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  • Latin America's Emerging Local Politics
  • Jonathan Fox (bio)

Does local democratization really matter for national politics? For those who value accountable government and civic participation, democracy at the local level is obviously important in and of itself. This essay makes a different point, however—that the degree of democratization of local government affects the prospects for national democratic governance.

Most Latin American nations made the delicate transition from authoritarian to elected civilian regimes in the 1980s, but in the 1990s many still have not firmly consolidated their democratic gains. The wave of regime transitions in the 1980s created opportunities for experimentation with more honest and effective styles of governance, but so far most of the new regimes have failed to produce successful results at the national level.

Traditional centralized, top-down approaches dominated national governance thoughout the region during the 1980s. Key characteristics included centralized and militarized police powers, appointed rather than elected mayors and governors, and extreme fiscal and bureaucratic centralization. These problems of top-down governance were compounded by systemic defects such as the lack of independent judicial authority and highly opaque, discretionary policy processes. Remarkably, most of these practices could be found across the entire political spectrum, from the moderate civilian governments of Brazil, Mexico, Peru, Venezuela, and Colombia to revolutionary Nicaragua and Cuba on the left and military-dominated El Salvador, Guatemala, and pre-1989 Chile on the right.

The view that policy solutions should necessarily be national is now [End Page 105] widely questioned throughout Latin America. The role of national governments is changing in two ways: international economic integration is limiting the scope for market regulation, while on the domestic front national authorities have begun to devolve major responsibilities to local governments. For example, Brazil, Chile, Mexico, Peru, Venezuela, Nicaragua, and Colombia all began decentralization programs in the 1980s. Many of these decentralization plans were enshrined in new or recently reformed constitutions, though the actual resources and autonomy ceded to local authorities varied greatly.1 Decentralization does not necessarily involve the democratization of local government, however. In Chile, for example, General Augusto Pinochet's military dictatorship gave huge policy responsibilities to appointed mayors.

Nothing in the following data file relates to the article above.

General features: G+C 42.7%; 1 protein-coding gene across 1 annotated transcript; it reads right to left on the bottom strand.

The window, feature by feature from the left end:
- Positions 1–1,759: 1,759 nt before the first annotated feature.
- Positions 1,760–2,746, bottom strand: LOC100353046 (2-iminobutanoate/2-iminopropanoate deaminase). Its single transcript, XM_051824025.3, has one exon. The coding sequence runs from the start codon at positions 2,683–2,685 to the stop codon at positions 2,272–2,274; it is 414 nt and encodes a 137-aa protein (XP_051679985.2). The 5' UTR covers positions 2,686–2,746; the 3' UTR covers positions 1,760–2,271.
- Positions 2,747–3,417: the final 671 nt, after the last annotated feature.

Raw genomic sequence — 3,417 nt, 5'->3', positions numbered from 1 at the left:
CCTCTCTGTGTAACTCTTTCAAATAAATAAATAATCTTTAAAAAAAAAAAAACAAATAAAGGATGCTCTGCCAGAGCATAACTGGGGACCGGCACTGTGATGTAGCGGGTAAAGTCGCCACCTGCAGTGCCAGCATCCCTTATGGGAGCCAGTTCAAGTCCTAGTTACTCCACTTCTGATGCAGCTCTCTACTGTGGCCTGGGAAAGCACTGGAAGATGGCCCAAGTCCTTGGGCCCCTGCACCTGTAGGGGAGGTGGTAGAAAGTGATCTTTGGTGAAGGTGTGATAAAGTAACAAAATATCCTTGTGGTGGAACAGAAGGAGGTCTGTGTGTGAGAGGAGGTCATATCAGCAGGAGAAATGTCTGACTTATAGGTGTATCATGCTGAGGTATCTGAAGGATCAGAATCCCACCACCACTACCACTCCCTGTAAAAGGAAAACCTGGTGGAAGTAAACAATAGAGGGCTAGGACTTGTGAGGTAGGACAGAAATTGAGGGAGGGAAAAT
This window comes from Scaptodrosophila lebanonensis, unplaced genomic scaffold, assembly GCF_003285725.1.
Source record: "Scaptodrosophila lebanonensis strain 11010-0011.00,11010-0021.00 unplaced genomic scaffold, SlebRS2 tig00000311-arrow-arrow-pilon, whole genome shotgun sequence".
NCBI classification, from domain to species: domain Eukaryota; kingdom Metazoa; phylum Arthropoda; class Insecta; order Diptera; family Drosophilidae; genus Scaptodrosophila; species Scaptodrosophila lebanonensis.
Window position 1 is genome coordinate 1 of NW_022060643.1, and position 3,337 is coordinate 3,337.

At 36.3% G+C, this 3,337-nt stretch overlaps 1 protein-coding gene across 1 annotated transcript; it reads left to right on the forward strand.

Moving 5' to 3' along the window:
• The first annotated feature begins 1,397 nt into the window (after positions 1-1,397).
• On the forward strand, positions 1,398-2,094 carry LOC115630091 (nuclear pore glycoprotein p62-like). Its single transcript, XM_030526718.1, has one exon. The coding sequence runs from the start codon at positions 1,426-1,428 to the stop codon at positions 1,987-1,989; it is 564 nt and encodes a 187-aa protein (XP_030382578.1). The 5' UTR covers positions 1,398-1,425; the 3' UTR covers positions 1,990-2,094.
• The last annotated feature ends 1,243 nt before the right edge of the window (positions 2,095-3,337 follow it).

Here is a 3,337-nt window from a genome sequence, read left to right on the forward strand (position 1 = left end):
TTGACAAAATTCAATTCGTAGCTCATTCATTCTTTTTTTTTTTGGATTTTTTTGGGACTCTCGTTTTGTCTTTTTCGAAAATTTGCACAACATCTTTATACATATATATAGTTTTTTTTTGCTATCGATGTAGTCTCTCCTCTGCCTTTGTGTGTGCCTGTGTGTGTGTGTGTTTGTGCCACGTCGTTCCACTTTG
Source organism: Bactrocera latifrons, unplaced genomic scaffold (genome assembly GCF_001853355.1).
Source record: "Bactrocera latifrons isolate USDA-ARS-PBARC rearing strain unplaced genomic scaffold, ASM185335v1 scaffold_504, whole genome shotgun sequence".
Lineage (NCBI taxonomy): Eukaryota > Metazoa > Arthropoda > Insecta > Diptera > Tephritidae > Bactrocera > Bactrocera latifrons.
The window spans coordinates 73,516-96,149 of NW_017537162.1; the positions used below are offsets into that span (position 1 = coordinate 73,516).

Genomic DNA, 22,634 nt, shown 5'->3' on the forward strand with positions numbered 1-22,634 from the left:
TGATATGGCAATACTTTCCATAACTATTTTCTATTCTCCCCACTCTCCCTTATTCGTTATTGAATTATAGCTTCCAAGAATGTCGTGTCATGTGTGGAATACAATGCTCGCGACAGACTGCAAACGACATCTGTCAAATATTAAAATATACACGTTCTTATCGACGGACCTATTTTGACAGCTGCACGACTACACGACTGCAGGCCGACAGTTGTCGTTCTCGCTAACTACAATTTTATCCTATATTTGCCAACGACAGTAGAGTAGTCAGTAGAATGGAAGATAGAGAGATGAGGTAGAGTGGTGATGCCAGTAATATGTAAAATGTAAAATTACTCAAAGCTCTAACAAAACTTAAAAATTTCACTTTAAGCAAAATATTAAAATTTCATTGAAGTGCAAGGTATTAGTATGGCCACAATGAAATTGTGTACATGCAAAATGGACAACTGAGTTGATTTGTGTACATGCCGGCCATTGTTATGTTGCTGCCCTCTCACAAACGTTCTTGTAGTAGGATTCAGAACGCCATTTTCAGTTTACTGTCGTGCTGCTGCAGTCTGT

Local democratization has two dimensions. First, it involves opening up territorially based subnational governments to electoral competition (mayors and governors had traditionally been chosen by the president in many Latin American countries). Second, it entails the elimination of exclusionary political practices, including fraud, unfair limits on voter registration, the lack of ballot secrecy, voter intimidation, and vote buying. These are issues of electoral freedoms, as distinct from issues of electoral fairness (e.g., media access, campaign financing, etc.). This essay focuses on exclusionary political practices in "local" politics because that is where most citizens either gain access to or find themselves excluded from the state more generally. But authoritarian local politicians—especially those challenged from below—usually need national allies to survive.

Local democratization affects the prospects for national democratic governance in four interrelated respects. First, elected civilian regimes cannot be considered democratic until authoritarian enclaves are eliminated and the entire citizenry is effectively enfranchised. Second, pluralist politics must be learned, and subnational governments make a good school. Third, rising democratic leaders can most credibly challenge the corrupt old ways if they are forearmed with successful records in local government. Fourth, the widespread transition from traditionally paternalistic social policies to more efficient and targeted programs depends on balanced partnerships among national governments, local governments, and new social and civic actors.

Eliminating Authoritarian Enclaves

National political conditions certainly shape the possibilities for local democratization, but the reverse is true as well. If enough authoritarian enclaves persist, democracy's consolidation at the national level may be jeopardized. Longstanding exclusionary practices will not disappear because of the signing of decrees or the transfer of the presidential sash in national capitals. [End Page 106]

The persistence of authoritarian enclaves under civilian rule prevents the effective extension of basic political rights to the entire population. The proliferation of seemingly small free spaces within civil society greatly helped to weaken centralized authoritarian rule in many a Latin American dictatorship. Now one encounters a mirror image of that situation—elected civilian regimes rule nationally, but the societies...


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pp. 105-116
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